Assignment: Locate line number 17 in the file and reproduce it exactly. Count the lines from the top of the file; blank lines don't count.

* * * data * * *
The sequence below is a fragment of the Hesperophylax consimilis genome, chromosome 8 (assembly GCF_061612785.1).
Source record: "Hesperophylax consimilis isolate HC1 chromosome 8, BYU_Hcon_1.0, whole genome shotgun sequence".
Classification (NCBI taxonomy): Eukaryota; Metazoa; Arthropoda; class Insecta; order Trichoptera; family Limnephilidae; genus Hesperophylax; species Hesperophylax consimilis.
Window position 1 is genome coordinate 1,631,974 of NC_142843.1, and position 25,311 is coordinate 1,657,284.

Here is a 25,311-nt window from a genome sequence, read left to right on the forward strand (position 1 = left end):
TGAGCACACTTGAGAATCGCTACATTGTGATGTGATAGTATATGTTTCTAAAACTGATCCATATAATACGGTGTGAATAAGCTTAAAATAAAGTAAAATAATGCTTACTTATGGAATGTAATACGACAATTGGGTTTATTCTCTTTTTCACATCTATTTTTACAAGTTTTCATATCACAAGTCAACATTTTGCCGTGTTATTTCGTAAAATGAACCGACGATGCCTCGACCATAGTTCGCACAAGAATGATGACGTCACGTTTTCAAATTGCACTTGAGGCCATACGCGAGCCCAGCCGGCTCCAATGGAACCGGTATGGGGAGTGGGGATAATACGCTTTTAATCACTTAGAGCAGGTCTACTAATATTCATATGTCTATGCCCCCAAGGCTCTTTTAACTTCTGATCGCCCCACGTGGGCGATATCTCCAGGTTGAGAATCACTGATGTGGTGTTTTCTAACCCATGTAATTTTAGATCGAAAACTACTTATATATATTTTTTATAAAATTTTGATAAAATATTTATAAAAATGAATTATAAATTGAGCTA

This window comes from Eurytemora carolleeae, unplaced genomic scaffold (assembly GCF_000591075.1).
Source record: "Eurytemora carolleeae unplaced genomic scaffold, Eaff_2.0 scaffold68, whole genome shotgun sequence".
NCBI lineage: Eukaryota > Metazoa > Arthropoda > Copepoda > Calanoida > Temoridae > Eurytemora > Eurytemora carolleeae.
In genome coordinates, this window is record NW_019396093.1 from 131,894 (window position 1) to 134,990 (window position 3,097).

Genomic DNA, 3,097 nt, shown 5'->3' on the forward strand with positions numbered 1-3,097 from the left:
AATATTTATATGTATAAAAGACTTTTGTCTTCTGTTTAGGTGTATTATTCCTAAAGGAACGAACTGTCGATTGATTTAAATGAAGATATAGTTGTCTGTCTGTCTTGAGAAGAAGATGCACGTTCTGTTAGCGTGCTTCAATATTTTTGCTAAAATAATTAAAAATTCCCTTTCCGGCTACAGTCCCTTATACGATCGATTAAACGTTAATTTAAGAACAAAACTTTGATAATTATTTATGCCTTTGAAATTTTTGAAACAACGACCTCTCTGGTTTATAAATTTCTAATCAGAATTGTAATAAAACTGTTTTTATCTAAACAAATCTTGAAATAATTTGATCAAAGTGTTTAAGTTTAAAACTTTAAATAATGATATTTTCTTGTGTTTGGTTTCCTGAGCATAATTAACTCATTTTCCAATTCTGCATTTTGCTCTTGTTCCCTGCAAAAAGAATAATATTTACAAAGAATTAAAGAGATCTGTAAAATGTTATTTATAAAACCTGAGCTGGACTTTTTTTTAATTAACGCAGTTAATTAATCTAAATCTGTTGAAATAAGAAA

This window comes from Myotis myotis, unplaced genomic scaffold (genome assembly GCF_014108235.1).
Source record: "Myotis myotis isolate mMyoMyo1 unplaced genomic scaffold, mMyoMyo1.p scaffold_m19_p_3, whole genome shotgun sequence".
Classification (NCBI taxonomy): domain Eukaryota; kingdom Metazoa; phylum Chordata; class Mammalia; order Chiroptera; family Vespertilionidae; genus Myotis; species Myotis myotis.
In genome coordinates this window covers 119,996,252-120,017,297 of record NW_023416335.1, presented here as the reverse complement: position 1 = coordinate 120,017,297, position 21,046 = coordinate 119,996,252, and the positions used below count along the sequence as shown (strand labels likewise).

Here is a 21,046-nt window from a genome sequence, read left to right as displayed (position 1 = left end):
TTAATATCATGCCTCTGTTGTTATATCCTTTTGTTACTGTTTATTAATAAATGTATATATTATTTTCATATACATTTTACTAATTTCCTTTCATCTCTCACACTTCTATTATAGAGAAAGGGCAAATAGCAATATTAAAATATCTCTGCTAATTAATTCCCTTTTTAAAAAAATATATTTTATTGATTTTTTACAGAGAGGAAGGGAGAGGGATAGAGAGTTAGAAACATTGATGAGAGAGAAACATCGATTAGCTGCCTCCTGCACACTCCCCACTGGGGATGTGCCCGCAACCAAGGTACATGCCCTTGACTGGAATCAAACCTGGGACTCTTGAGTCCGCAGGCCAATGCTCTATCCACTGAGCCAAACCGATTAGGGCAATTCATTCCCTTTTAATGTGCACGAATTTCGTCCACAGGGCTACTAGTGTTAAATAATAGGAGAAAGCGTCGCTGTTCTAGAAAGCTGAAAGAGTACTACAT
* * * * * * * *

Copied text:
Here is a 21,046-nt window from a genome sequence, read left to right as displayed (position 1 = left end):